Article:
One of the best ways to minimize the impact of pesticides on vegetables as a consumer is to plant a garden (or buy from someone with growing practices you trust and understand). That way you know most of what's going into it (other than environmental pollution and such, which is probably present in the others in equivalent amounts anyway). Growing indoors is another option. Make sure your soil has the right things in it to produce nutritious plants. Some basalt rockdust in compost shouldn't hurt to help your outdoor garden out. Other people may have other recommendations.
With apples, if your area is like mine, your major problem will probably be worms (some kind of caterpillar, probably) getting black holes in your apples. Treating that without pesticides may be a challenge, but just for the record, wormy apples are still edible (you just have to cut the part out that the worm eats through).
I recommend experimenting with tomatoes a lot. Try to grow some inside. It might be easier than you think. I've got a tomato in my bedroom windowsill (which does not get a whole lot of light) in a very small jar with a mixture of clay-type topsoil and potting soil, and it's still growing flowers after a few months. I did use a little fertilize after it looked like it needed it, though. So, I imagine with a grow light and more and better soil things would be a whole lot better. I just planted some new tomato seeds fresh from another tomato after soaking them in water with hydrogen peroxide for hours (longer than I meant to), and they germinated in just a few days. I guess hydrogen peroxide must help! I'm not experienced with eggplants or bittergourds, however.
Here are some seed sites that I enjoy (there are lots more out there), in no particular order, and which may help you if you want to garden (free printed catalogs are also a plus):
As for sticking to the supermarkets, washing is going to be good for some chemicals. Some chemicals might permeate the whole fruit, to some degree, though. However, even then, washing is probably better than nothing. What you use to wash may have a considerable impact, but it probably won't be a great help in every case.
It's good to know that even organic alternatives to synthetic chemicals are still sometimes problematic. For example, with apples, they might use copper to protect or treat the trees. You may get more copper in your diet as a result. The trees probably absorb more copper, too (so, washing it off won't be entirely effective). However, maybe you need extra copper in your diet (it depends on your levels and how much is in the fruit).
You may also be concerned about such as fungicides and anti-bacterial agents for plants, rather than just pesticides.
One alternative to trying to wash all the pesticides off your fruit would be to rinse the fruits off and then peel them. That way, you know you're not eating wax and chemicals stuck in the wax. Some food waxes may actually be healthy, but the chemicals mixed in them may not be.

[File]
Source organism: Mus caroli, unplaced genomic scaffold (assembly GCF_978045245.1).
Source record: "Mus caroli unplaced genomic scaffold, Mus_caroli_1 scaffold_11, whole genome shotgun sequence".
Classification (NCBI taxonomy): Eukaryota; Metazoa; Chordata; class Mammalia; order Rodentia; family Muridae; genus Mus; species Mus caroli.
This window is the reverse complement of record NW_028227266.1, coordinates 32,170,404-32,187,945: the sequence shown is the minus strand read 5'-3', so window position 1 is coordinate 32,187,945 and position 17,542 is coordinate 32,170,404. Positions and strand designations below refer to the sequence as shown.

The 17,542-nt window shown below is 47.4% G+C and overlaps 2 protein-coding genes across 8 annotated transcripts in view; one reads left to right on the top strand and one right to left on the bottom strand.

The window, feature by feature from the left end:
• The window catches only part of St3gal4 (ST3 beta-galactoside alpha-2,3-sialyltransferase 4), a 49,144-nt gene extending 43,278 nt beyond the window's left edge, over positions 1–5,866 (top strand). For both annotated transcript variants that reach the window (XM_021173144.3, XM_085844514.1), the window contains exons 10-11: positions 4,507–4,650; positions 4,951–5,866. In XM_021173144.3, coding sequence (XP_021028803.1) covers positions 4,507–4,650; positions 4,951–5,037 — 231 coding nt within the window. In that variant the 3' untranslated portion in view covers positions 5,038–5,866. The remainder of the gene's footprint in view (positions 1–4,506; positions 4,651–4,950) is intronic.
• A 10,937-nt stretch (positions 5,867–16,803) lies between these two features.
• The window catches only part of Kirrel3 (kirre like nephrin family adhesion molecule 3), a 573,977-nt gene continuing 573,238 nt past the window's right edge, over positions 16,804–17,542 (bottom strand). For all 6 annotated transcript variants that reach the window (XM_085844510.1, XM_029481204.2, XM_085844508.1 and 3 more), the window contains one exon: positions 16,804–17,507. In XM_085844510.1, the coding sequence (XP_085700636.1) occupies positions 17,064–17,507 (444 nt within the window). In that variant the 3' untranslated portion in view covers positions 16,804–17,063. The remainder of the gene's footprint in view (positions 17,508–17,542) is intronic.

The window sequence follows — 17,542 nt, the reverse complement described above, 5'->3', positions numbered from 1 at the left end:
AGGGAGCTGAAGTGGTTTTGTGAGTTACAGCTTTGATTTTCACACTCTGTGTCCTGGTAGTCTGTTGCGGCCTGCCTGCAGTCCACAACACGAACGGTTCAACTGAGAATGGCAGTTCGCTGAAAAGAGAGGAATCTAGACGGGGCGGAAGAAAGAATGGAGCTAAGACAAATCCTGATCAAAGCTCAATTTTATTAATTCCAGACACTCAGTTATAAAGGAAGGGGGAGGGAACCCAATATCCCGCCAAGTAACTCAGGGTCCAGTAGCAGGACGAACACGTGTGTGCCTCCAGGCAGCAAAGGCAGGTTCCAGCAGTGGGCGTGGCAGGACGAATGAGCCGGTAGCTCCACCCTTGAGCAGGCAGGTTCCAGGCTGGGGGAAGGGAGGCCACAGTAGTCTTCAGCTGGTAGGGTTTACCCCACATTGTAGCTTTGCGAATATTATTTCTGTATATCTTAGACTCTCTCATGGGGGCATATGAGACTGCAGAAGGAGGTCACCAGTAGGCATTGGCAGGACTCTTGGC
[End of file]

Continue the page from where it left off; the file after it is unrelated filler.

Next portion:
Sending requests to the businesses who grow, process and sell the food is a good idea, too, I think. It may not immediately solve the problem, but it should help everyone at least a little bit in the long run.
Also, avoiding the chemicals may not always be practical. So, being healthy enough to withstand them is a very good idea. Make sure your liver and kidneys are healthy (this should help you to get rid of the chemicals when you eat them). Milk thistle and other herbs may be good for your liver if it needs help. Avoid alcohol/drugs. Get enough sunlight, fresh clean air, exercise, and other good stuff.
Another thing you could try instead of just salt water is food grade diatomaceous earth mixed with water. That chelates a lot of stuff and detoxifies considerably. It would probably help with your fruit (and maybe help to remove the wax, too, due to its texture). Just rinse it off afterward (it rinses right off with water). I've never tried this, and I doubt anyone else has either, but I think it might help, and it should be safe.
In summary, there are lots of chemicals out there that people might use, and new ones arise. You could become an expert on every single one, or you could grow your own garden, even if it has to be indoors and become an expert in something a little more cheery instead (gardening is good for you). However, if you have to get it from the supermarket, washing and peeling is probably a good idea. Live healthfully (not just as it pertains to pesticides). Maybe consider food grade diatomaceous earth with water for washing.